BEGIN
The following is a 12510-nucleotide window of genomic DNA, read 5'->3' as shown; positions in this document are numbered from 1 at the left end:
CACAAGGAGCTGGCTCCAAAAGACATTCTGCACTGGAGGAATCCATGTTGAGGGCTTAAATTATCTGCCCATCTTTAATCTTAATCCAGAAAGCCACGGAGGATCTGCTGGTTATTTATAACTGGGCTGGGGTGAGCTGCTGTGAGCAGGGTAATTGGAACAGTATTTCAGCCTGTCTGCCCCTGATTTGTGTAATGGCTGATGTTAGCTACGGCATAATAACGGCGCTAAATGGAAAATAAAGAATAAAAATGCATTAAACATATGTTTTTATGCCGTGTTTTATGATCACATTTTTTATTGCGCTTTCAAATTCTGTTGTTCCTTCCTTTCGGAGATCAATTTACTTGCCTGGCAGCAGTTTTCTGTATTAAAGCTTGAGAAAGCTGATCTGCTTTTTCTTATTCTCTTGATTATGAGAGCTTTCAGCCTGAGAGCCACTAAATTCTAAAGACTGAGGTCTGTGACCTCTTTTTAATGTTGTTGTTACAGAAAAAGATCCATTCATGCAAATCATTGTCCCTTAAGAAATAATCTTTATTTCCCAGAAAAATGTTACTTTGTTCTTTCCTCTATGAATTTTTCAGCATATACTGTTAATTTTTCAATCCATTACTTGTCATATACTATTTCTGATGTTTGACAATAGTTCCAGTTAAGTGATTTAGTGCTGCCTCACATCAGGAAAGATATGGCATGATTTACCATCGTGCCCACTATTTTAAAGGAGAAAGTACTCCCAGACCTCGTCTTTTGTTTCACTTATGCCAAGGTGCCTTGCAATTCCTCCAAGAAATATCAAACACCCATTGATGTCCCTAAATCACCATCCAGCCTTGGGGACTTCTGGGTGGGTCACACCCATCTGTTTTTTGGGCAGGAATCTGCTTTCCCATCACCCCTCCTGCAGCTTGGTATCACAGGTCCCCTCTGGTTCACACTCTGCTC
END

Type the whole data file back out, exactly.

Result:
The following is a 12510-nucleotide window of genomic DNA, read 5'->3' as shown; positions in this document are numbered from 1 at the left end:
CACAAGGAGCTGGCTCCAAAAGACATTCTGCACTGGAGGAATCCATGTTGAGGGCTTAAATTATCTGCCCATCTTTAATCTTAATCCAGAAAGCCACGGAGGATCTGCTGGTTATTTATAACTGGGCTGGGGTGAGCTGCTGTGAGCAGGGTAATTGGAACAGTATTTCAGCCTGTCTGCCCCTGATTTGTGTAATGGCTGATGTTAGCTACGGCATAATAACGGCGCTAAATGGAAAATAAAGAATAAAAATGCATTAAACATATGTTTTTATGCCGTGTTTTATGATCACATTTTTTATTGCGCTTTCAAATTCTGTTGTTCCTTCCTTTCGGAGATCAATTTACTTGCCTGGCAGCAGTTTTCTGTATTAAAGCTTGAGAAAGCTGATCTGCTTTTTCTTATTCTCTTGATTATGAGAGCTTTCAGCCTGAGAGCCACTAAATTCTAAAGACTGAGGTCTGTGACCTCTTTTTAATGTTGTTGTTACAGAAAAAGATCCATTCATGCAAATCATTGTCCCTTAAGAAATAATCTTTATTTCCCAGAAAAATGTTACTTTGTTCTTTCCTCTATGAATTTTTCAGCATATACTGTTAATTTTTCAATCCATTACTTGTCATATACTATTTCTGATGTTTGACAATAGTTCCAGTTAAGTGATTTAGTGCTGCCTCACATCAGGAAAGATATGGCATGATTTACCATCGTGCCCACTATTTTAAAGGAGAAAGTACTCCCAGACCTCGTCTTTTGTTTCACTTATGCCAAGGTGCCTTGCAATTCCTCCAAGAAATATCAAACACCCATTGATGTCCCTAAATCACCATCCAGCCTTGGGGACTTCTGGGTGGGTCACACCCATCTGTTTTTTGGGCAGGAATCTGCTTTCCCATCACCCCTCCTGCAGCTTGGTATCACAGGTCCCCTCTGGTTCACACTCTGCTC